Tuesday, March 29, 2016

Sapiens: In the Midst by Rick Ewing

Rick Ewing's bizarre tale of an intelligent monkey with a fondness for Shakespeare, fishing and booze.

Often, in my ministry, I counsel congregants and friends to bear realities that are unpalatable - but also unyielding. Experience at home and overseas teaches me we profit, in every way, by denouncing what is false and declaring, in full voice, always and everywhere, what is true.

In that spirit I call to mind an old anecdote about 100 monkeys deployed in a room with typewriters. How long, it was asked, would it take to produce a play of Shakespeare's? The experiment, everyone knows, was never conducted; this was merely a math teaser and rhetorical bombast to illustrate the superiority of human intelligence and inspiration.

Too, most are aware that scientists have endeavored to allow our primate cousins - let me tread deftly on heretical ground - to express whatever mental acuity or creativity they possess via artistic media and on keyboards... and the results were laughably chaotic.

All the monkeys failed. The clinicians had a rip-roaring good time saying so.

Well. Each of the above is untrue. The Shakespeare Experiment did occur - and one monkey did not fail.

Sunday, March 27, 2016

Weekend in Chelsea By Mark Tulin

Teenage boys find sexual awakening on an outing to Chelsea; by Mark Tulin.

I had been a loyal follower of Kevin. He was the kid with the nice curly hair, well-chiseled nose, straight teeth, and deep brown eyes. I, on the other hand, was average looking with hair that never laid right, tinsel teeth, and bugger-green eyes. Kevin was the smart one, the strong one, and the person who called me every Saturday morning and told me what our plans were. I was like his obedient dog, anticipating my master's call, never straying too far from the phone.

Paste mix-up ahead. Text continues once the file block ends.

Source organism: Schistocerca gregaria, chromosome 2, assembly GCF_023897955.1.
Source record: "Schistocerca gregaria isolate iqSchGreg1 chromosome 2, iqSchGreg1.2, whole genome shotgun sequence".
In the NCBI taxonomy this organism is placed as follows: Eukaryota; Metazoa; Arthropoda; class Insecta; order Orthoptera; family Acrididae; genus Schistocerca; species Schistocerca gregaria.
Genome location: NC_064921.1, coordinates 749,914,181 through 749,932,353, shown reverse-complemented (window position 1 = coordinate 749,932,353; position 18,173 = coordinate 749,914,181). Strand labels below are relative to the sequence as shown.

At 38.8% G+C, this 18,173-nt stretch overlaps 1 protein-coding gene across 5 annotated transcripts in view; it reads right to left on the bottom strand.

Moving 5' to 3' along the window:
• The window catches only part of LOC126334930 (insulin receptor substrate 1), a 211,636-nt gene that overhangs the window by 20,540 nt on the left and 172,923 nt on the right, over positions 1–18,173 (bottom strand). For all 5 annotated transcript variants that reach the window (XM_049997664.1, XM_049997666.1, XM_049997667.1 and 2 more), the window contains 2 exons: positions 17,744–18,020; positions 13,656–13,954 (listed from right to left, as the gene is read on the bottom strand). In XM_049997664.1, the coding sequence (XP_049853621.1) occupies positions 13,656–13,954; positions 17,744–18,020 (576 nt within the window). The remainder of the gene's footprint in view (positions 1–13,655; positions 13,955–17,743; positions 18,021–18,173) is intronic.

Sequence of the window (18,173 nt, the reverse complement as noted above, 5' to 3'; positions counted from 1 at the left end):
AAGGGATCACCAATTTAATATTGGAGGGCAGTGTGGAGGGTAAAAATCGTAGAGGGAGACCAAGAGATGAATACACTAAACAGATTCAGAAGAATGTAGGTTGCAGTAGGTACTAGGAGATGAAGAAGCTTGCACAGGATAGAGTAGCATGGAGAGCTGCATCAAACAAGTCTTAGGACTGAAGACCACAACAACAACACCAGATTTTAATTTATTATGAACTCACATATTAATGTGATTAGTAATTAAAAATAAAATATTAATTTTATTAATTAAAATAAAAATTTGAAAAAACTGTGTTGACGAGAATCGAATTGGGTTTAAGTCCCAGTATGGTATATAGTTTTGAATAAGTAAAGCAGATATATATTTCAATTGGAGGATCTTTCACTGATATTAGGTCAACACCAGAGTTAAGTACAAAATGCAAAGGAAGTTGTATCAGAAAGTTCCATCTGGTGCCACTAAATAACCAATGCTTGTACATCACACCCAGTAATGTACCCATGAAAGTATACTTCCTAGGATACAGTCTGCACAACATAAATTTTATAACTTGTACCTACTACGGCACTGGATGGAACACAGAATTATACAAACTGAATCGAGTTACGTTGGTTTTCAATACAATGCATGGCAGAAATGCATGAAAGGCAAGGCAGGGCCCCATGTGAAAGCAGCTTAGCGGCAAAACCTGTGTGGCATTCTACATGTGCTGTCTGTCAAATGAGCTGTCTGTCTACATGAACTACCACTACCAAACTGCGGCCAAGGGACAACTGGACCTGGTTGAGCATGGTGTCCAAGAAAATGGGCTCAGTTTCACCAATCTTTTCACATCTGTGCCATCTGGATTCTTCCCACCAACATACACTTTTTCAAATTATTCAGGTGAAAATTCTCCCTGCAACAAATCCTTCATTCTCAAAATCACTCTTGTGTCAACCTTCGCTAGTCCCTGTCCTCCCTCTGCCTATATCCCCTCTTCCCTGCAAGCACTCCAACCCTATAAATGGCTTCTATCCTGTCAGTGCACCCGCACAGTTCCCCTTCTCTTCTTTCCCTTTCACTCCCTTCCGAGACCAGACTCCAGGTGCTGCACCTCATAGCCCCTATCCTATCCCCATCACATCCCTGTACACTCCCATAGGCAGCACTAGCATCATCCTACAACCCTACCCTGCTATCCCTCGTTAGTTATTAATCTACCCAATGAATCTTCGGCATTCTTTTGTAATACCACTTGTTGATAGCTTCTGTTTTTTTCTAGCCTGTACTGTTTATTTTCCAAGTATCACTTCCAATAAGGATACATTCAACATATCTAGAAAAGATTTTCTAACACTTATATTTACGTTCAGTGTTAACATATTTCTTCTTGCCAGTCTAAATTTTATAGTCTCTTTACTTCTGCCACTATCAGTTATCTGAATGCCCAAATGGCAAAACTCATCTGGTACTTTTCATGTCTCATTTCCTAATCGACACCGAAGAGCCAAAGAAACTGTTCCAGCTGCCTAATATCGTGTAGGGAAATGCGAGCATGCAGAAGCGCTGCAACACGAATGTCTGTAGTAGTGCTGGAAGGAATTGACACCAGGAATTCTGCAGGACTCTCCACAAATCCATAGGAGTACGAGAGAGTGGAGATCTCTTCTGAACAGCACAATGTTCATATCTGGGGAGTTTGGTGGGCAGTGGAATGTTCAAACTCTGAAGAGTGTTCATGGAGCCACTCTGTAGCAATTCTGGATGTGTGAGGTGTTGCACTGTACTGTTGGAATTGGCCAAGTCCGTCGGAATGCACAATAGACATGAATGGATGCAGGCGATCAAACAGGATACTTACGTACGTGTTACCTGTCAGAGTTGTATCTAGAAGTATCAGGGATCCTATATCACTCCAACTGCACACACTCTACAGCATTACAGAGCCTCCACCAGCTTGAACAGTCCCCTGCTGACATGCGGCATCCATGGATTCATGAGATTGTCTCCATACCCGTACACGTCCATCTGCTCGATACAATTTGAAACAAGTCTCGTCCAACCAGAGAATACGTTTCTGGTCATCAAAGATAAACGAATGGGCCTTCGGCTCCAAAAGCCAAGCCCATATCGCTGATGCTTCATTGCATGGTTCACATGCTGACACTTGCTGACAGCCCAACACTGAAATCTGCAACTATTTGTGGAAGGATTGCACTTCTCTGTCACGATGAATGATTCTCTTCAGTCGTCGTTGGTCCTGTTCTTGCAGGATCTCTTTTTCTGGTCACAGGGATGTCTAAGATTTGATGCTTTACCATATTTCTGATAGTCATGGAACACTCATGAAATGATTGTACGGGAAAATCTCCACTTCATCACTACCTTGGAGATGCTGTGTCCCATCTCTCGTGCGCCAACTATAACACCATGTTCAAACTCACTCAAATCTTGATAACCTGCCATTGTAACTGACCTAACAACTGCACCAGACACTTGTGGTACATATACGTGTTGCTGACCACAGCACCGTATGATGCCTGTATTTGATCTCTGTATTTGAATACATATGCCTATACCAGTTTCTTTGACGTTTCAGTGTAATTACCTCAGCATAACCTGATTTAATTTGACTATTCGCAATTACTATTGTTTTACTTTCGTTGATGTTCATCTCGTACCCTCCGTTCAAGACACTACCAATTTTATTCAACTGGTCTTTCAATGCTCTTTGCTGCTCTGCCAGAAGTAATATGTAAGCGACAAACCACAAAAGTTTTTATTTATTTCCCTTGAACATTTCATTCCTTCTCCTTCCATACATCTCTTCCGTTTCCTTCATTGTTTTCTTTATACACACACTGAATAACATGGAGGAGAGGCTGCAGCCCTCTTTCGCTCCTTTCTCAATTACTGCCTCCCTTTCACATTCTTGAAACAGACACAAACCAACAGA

"You wanna to go to Chelsea this weekend?"

"Sure," I said. "How much shall I bring?"

"At least fifty," he said. "We're going to stay over; find a cheap room somewhere."


Friday, March 25, 2016

Three Marvins in a Diorama by Nancy Lane

Nancy Lane's surreal story about a man with a strange obsession over a Marvin Gaye diorama.

Vincent glances toward the apartment door to confirm the door is locked and the front window mini-blinds are closed tightly. He pulls the white, cotton cover from the bell jar in the middle of his dinette table and then folds the cover and tosses it on the back of the nearby recliner chair.

The rent's not bad for the studio apartment within walking distance of work and near all the essentials. For Vincent, age thirty, the essentials are the market across the street and the two cheap eating places anchoring the ends of the tree-lined block. He buys a bottle of Sangria and a box of wheat thins every other night, adding toothpaste, soap, cereal, milk or other items of daily living as needed. On shopping nights, he stops in for Salisbury steak or meatloaf at the Fine Time Cafe. On alternate nights he dines on pulled pork or grilled tilapia at the New Penny Kitchen.

Vincent pushes the start button on the cassette player next to the diorama under the bell jar. His third glass of Sangria is full and at hand. The plateful of crackers is half empty or half full, depending on Vincent's frame of mind after fielding customer service calls all day at work.

Tuesday, March 22, 2016

Larry Comes Round by Tom Harrington

Tom Harrington's flash about an embattled husband and his dog.